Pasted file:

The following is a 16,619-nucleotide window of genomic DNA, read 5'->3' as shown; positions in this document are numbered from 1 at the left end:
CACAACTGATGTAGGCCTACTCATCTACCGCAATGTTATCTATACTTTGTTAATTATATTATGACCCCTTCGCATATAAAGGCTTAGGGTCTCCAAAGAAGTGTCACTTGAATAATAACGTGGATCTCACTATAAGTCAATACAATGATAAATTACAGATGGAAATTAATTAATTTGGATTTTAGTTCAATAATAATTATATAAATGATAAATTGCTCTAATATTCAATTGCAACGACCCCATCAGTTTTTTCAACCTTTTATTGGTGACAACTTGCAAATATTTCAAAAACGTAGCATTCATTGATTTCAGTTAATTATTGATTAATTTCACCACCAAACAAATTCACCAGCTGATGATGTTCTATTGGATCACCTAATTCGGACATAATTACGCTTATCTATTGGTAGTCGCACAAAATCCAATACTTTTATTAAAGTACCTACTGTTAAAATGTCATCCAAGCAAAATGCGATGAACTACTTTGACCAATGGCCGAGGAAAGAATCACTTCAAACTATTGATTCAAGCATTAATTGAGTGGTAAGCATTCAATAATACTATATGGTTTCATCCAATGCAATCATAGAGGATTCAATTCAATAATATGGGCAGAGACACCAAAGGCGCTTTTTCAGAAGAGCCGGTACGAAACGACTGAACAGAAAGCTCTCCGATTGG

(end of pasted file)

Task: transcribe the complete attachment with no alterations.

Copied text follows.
The following is a 16,619-nucleotide window of genomic DNA, read 5'->3' as shown; positions in this document are numbered from 1 at the left end:
CACAACTGATGTAGGCCTACTCATCTACCGCAATGTTATCTATACTTTGTTAATTATATTATGACCCCTTCGCATATAAAGGCTTAGGGTCTCCAAAGAAGTGTCACTTGAATAATAACGTGGATCTCACTATAAGTCAATACAATGATAAATTACAGATGGAAATTAATTAATTTGGATTTTAGTTCAATAATAATTATATAAATGATAAATTGCTCTAATATTCAATTGCAACGACCCCATCAGTTTTTTCAACCTTTTATTGGTGACAACTTGCAAATATTTCAAAAACGTAGCATTCATTGATTTCAGTTAATTATTGATTAATTTCACCACCAAACAAATTCACCAGCTGATGATGTTCTATTGGATCACCTAATTCGGACATAATTACGCTTATCTATTGGTAGTCGCACAAAATCCAATACTTTTATTAAAGTACCTACTGTTAAAATGTCATCCAAGCAAAATGCGATGAACTACTTTGACCAATGGCCGAGGAAAGAATCACTTCAAACTATTGATTCAAGCATTAATTGAGTGGTAAGCATTCAATAATACTATATGGTTTCATCCAATGCAATCATAGAGGATTCAATTCAATAATATGGGCAGAGACACCAAAGGCGCTTTTTCAGAAGAGCCGGTACGAAACGACTGAACAGAAAGCTCTCCGATTGG